Cab Driver’s Fallacy
The name of the Cab Driver’s Fallacy comes from the risk-aversion of taxi drivers that ride for a living. They tend to aim at earning a specific amount every day they work. When they hit their target they just quit and go home. That strategy results with them earning the most money per hour on the days they quit early. But it also means that they do worst (per hour) on those awful days where nothing is right. Even though each day they earn roughly the same amount of money sometimes they have to work far longer for the same outcome.
And that’s just the fare. Add to that additional costs of gas, wear and tear of the car and mental cost of not having any clients on slow days and you’ll see the economical disaster that results in extending your workday despite lack of customers. It’s clear that it would be far more efficient just to quit early as soon as you realize it would take you too long to meet the specified target and work your ass off on days that are more profitable.
If it sounds familiar – good, it means that you’re doing enough to experience ebbs and flows of daygame. Sometimes you capitalize on hitting the perfect vibe or the ideal weather. Sometimes it’s dark, cold and wet, you’re running a fever and just want to go home. The more you daygame the faster you notice the patterns. It’s the composition of the crowd, the energy in the air but also your feelings and anxiety level.
This is clearly an intermediate posts. As with taxi drivers – you first have to recognize which days are good and which are bad. Learn the patterns.
You cannot forsee how any given day will turn out in the end. So it’s always good to go out and verify your predictions. Of course if you have high hopes and great vibe you’ll more often experience nice sessions than when you’re down and expecting the worst. That doesn’t mean that’s the only aspect. There are far more important factors – the weather, day of the week, time of the year, events in the vicinity and some other random things that you cannot possibly control nor forecast.
You can see me out when it’s raining or when it’s cold. In the past years it was because I was obsessed with daygame and I thought I had to do it as often as I can to keep my game tight and anxieties at bay. And it was true back then. I recommend that approach to anyone starting out – crush your weaknesses. But now I’m out for different reasons. I’m checking the odds on stumbling upon a hot girl and having a good conversation. That means I have to find out if there are enough girls on the streets and also if I’m in a proper mood. I cannot do that without trying.
Let’s go back to the Cab Driver’s Fallacy. If you’re an intermediate – don’t push yourself to the limits every single time you’re out in hopes of reaching your two numbers per day. Sometimes the odds really are against you and it would be far more productive to do something else and come fresh the next day. The grind takes its toll and the more you struggle the less energy you have to spend on better days. Conversely – do everything you can and game as long as it’s possible on the days when you hit the perfect vibe. It’s just worth it.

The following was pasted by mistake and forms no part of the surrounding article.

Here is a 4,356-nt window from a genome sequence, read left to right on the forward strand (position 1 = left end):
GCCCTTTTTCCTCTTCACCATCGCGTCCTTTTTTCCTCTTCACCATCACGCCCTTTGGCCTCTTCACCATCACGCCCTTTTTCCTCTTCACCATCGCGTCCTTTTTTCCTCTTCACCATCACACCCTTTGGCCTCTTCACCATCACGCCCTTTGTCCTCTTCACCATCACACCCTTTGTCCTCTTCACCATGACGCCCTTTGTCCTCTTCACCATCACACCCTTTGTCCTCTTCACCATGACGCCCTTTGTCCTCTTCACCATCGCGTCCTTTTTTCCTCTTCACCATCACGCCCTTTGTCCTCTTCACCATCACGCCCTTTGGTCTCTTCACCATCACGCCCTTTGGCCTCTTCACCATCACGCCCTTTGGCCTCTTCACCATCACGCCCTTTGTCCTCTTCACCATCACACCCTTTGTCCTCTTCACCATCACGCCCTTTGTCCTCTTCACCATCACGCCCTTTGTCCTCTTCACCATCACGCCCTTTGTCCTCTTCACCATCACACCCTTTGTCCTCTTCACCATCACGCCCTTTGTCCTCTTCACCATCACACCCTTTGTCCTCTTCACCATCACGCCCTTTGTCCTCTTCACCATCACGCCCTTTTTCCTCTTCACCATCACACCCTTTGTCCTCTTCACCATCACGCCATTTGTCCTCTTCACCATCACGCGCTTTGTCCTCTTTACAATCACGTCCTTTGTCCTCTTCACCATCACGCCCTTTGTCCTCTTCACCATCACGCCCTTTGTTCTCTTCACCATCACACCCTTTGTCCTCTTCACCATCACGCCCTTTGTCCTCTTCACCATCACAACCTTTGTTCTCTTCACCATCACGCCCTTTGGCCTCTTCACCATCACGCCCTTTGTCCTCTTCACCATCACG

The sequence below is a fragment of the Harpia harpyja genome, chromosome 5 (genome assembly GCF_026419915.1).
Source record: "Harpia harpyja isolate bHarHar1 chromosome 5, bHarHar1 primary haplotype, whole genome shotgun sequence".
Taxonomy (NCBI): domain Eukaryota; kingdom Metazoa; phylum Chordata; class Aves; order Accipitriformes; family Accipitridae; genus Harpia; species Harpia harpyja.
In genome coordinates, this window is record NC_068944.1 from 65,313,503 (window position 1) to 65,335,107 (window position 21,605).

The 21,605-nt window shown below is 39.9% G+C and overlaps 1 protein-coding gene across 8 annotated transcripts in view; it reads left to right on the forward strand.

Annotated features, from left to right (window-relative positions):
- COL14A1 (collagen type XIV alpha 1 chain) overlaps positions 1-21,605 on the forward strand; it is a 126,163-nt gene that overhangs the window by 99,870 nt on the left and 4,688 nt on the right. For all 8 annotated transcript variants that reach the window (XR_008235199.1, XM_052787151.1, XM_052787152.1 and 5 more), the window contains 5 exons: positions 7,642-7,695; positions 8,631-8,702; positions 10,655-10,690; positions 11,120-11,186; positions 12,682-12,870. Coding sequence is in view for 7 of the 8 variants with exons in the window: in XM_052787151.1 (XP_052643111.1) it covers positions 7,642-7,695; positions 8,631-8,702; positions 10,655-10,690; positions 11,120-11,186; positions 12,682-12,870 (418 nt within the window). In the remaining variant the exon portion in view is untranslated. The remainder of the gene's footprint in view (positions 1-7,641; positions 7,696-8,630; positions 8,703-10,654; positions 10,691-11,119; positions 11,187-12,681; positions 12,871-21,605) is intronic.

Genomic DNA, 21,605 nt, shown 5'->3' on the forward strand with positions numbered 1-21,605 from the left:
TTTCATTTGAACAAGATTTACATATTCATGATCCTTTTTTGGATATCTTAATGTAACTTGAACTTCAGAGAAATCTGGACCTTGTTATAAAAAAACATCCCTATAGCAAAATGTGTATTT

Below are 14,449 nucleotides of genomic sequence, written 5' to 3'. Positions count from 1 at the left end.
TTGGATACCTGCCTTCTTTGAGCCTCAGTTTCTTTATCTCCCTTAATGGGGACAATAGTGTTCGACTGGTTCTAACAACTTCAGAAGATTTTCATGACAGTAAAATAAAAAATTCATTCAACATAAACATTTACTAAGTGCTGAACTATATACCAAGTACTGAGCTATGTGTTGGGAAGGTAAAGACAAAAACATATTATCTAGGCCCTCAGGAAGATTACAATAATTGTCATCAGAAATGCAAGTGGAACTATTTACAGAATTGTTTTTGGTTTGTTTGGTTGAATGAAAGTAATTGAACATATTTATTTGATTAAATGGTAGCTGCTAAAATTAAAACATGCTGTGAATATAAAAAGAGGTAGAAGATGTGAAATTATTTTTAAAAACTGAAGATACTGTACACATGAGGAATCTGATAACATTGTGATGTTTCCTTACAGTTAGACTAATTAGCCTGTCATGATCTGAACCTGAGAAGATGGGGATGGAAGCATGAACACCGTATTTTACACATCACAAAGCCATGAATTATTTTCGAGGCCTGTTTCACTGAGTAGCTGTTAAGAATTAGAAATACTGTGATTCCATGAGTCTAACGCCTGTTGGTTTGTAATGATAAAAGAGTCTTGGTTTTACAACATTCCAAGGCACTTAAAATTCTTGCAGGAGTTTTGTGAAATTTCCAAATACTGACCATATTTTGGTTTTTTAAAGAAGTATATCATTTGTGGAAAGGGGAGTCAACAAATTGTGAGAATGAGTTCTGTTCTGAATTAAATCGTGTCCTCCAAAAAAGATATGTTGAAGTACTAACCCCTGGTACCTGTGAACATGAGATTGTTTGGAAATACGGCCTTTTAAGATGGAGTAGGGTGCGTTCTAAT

When you travel that’s a whole different story. Hit the streets like it’s the last week of Viagra availability. When I blog I subconsiously focus on my favorite stationary daygame strategy where I go out and do just few sets almost every day. It’s the consistency that gets me results, not the spam approaching of Euro Jaunt daygame. Both are valid strategies albeit for different circumstances.
When avoiding sunk-costs fallacies you have to let some costs to sink. You cannot declare a day “bad one” if you haven’t even tried.
There are some activities that are unaffected by sunk-costs. Working out comes to mind first. Even if you feel like shit but you’re not sick then you should still go to the gym. As I already said – you won’t know if the workout will be good or bad until you start. I’ve done PRs on sessions when I thought “this is going to suck”. And even if the workout will be subpar it will still help you maintain your muscles, release endorphins, burn calories and it will just make you feel a little bit better. You won’t injure yourself just because “it’s not your day” but you will feel worse when you skip a session.
Very much like daygame, where the avoidance weasels whisper that you should just go home without trying, crawl into your comfort zone and you’ll feel better. You won’t. If there’s one message to remember from this text is this: you cannot predict if the day is going to be good or bad. So stop trying to be psychic and find out by delivering some action. After few tries you can label it and make an informed decision. Thankfully, by the time you’ll find out you’ll probably get results good enough to keep you going.